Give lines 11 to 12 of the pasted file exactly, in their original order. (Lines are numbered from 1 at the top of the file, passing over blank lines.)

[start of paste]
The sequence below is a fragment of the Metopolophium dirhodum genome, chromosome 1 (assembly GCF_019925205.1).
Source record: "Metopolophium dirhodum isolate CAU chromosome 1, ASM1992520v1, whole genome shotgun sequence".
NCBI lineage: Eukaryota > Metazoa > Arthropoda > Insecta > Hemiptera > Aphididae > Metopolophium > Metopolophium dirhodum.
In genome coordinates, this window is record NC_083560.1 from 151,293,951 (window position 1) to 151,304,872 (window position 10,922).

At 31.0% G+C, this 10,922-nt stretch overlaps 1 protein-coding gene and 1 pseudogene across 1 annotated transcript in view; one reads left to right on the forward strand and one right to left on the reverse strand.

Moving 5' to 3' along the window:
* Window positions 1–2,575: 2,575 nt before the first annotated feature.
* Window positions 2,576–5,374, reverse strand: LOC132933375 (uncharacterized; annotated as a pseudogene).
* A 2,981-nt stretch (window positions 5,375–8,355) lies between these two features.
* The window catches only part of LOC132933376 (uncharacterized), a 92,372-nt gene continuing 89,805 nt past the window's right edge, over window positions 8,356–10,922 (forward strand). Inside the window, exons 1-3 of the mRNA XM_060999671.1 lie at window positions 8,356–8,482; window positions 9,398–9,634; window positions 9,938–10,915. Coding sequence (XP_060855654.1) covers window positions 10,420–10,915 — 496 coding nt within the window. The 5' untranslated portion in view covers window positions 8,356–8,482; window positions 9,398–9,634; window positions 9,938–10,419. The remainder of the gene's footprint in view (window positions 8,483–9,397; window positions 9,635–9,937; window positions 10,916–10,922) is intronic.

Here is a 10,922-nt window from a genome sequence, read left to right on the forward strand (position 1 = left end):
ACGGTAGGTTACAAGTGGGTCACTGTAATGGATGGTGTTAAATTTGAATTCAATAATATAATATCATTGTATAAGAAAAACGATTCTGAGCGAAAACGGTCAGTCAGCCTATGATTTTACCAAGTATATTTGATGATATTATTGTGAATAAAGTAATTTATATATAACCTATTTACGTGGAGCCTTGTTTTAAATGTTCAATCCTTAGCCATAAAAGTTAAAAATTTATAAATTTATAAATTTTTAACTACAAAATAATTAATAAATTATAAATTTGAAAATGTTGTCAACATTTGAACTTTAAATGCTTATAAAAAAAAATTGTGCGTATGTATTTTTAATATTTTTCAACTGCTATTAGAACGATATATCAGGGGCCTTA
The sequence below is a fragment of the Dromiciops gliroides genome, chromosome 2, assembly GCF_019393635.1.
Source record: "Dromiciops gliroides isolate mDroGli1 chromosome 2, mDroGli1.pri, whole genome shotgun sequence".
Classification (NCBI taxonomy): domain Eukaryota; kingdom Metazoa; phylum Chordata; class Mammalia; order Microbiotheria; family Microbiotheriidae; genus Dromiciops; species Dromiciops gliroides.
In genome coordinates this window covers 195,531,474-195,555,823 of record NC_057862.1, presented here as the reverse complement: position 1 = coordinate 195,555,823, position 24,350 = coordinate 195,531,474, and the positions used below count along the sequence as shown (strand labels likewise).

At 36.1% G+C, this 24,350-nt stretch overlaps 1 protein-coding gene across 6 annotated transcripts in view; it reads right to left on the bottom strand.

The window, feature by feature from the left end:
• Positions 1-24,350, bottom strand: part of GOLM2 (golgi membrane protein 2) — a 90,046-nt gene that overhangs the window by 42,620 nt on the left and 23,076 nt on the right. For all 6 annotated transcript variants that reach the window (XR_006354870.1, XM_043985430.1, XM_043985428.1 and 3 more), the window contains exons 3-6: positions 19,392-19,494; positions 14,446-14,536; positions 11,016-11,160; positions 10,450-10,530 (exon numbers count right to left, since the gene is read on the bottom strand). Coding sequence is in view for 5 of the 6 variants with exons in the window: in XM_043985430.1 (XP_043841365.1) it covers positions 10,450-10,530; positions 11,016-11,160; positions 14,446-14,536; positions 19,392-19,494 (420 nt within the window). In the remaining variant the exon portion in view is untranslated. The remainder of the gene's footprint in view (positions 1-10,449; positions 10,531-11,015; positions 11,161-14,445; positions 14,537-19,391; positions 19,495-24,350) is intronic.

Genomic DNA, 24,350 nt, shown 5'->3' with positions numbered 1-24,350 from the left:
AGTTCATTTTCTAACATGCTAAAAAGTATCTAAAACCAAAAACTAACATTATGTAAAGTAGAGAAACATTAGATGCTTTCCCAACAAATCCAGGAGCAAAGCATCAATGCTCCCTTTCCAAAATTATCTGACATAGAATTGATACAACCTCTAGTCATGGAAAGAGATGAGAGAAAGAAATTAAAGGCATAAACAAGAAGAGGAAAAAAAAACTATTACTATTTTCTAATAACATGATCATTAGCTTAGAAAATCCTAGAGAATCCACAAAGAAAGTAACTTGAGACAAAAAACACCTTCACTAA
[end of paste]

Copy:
Here is a 10,922-nt window from a genome sequence, read left to right on the forward strand (position 1 = left end):
ACGGTAGGTTACAAGTGGGTCACTGTAATGGATGGTGTTAAATTTGAATTCAATAATATAATATCATTGTATAAGAAAAACGATTCTGAGCGAAAACGGTCAGTCAGCCTATGATTTTACCAAGTATATTTGATGATATTATTGTGAATAAAGTAATTTATATATAACCTATTTACGTGGAGCCTTGTTTTAAATGTTCAATCCTTAGCCATAAAAGTTAAAAATTTATAAATTTATAAATTTTTAACTACAAAATAATTAATAAATTATAAATTTGAAAATGTTGTCAACATTTGAACTTTAAATGCTTATAAAAAAAAATTGTGCGTATGTATTTTTAATATTTTTCAACTGCTATTAGAACGATATATCAGGGGCCTTA